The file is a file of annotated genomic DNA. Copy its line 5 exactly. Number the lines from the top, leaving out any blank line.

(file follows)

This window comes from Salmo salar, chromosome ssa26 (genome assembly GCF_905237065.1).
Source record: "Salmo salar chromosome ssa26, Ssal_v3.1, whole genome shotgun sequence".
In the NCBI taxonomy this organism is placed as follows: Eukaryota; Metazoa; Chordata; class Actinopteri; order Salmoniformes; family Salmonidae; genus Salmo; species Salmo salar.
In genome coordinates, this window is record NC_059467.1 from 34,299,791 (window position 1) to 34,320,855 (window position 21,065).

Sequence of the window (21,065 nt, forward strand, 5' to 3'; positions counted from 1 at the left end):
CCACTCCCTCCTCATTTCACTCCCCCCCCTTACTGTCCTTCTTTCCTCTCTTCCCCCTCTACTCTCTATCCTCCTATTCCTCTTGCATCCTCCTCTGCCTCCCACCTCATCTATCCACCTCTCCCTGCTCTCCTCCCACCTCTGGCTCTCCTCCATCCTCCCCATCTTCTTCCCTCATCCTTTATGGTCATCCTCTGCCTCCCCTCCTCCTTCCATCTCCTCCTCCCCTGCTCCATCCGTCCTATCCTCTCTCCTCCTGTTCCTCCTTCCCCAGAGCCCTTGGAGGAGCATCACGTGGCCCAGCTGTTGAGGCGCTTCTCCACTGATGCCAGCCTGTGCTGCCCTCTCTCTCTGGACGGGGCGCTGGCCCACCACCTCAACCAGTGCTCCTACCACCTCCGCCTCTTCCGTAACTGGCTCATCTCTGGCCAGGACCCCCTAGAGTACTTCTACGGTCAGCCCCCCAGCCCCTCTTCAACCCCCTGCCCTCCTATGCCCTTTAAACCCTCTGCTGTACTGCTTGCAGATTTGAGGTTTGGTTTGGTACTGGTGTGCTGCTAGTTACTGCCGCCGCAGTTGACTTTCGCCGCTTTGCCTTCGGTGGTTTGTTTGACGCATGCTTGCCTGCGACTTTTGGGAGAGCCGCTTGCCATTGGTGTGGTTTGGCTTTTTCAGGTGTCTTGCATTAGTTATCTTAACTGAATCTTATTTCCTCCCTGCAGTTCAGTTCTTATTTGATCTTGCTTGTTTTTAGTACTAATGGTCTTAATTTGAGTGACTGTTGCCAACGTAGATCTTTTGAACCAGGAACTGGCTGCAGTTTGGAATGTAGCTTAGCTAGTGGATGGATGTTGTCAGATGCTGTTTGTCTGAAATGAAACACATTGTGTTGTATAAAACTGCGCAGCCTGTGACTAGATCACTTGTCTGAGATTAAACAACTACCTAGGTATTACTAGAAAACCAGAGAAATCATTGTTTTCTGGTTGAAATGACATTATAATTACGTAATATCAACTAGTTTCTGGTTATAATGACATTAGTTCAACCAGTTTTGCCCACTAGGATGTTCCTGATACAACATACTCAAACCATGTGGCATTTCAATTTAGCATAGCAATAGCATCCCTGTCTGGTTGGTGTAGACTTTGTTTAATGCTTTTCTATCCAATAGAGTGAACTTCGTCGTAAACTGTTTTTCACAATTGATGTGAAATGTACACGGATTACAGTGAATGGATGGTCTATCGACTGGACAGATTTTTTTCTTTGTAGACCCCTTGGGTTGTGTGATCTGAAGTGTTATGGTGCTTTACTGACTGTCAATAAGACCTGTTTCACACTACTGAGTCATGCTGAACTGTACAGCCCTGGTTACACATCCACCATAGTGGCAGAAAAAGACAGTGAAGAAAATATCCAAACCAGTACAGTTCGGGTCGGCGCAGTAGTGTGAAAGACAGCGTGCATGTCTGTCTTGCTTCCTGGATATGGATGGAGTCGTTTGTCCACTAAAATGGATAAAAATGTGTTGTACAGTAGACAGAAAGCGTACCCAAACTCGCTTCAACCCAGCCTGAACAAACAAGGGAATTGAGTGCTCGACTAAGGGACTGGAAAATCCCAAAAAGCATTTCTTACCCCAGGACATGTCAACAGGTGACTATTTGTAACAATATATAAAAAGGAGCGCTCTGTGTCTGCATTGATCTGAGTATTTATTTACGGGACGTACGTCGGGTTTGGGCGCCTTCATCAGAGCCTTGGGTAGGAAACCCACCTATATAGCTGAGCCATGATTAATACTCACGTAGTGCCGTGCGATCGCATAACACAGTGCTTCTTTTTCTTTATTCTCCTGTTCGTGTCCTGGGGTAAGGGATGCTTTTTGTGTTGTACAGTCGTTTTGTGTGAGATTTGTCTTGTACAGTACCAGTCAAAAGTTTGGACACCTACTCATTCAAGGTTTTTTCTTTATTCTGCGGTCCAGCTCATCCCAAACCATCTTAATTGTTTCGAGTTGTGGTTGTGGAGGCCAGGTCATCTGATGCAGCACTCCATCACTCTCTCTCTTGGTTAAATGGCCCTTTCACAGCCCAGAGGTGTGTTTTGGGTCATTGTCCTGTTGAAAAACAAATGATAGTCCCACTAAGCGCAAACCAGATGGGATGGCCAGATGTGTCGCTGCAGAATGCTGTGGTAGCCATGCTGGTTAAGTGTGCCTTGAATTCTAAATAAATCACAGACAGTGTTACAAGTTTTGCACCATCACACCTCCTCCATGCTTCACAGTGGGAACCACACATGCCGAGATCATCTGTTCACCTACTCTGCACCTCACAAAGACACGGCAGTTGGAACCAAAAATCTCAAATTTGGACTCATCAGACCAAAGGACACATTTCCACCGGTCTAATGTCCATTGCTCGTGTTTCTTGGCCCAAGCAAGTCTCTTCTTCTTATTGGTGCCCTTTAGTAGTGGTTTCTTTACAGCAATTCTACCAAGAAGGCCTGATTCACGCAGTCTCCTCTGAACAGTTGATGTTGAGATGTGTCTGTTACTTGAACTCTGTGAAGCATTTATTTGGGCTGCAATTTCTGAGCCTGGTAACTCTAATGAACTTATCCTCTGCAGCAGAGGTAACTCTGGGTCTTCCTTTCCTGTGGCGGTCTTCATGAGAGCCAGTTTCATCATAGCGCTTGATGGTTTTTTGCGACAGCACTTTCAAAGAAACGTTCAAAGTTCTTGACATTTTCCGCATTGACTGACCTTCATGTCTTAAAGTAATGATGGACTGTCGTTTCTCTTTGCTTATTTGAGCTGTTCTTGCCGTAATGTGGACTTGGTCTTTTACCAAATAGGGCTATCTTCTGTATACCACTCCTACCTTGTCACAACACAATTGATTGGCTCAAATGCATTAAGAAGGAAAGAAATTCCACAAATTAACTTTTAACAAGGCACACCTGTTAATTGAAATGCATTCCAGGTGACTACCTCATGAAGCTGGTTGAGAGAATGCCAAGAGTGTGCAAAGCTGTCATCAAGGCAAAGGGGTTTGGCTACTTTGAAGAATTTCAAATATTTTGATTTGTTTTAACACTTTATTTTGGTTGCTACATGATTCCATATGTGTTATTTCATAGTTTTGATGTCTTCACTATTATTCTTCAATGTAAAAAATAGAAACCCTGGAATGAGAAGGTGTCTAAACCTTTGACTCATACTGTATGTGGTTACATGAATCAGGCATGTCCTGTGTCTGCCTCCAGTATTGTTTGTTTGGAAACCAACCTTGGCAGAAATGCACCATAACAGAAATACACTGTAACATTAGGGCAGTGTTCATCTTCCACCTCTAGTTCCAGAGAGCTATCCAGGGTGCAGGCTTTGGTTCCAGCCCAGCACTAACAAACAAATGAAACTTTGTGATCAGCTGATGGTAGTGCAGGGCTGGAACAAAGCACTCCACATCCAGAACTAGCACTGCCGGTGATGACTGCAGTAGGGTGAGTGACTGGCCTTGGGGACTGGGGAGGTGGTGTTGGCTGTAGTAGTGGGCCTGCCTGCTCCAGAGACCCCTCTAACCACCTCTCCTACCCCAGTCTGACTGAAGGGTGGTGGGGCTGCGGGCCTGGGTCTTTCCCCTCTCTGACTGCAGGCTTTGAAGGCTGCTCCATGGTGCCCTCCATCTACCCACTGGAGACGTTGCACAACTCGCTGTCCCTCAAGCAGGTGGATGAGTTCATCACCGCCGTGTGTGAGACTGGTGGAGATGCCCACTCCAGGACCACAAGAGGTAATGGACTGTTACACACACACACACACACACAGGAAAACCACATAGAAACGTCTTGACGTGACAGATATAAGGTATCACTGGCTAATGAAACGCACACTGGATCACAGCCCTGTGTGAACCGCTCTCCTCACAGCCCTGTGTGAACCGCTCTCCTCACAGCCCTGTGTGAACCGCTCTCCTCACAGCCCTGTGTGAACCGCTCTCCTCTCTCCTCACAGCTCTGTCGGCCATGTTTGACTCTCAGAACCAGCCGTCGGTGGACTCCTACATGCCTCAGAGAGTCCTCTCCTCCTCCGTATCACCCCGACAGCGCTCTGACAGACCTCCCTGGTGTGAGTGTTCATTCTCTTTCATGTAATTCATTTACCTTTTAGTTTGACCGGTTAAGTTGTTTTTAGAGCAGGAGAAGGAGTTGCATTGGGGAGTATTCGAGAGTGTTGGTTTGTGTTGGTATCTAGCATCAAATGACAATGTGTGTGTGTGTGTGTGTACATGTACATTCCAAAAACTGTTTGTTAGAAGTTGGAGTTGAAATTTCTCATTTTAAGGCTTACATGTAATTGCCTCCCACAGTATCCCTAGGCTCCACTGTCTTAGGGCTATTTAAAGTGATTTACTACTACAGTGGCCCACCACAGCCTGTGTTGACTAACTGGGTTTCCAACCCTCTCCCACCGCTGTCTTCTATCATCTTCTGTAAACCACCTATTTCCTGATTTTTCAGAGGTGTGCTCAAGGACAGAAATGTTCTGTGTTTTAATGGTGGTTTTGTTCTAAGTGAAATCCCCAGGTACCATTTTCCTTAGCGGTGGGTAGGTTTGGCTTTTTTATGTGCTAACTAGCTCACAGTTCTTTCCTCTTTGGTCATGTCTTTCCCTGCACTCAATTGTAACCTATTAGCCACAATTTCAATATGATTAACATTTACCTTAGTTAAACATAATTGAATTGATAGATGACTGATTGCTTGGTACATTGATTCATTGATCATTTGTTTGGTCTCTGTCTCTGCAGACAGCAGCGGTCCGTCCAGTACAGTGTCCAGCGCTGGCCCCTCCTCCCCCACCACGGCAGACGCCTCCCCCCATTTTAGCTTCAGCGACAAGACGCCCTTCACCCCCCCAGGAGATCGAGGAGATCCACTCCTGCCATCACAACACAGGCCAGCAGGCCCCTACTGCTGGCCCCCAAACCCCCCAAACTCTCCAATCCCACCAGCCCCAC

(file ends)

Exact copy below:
Sequence of the window (21,065 nt, forward strand, 5' to 3'; positions counted from 1 at the left end):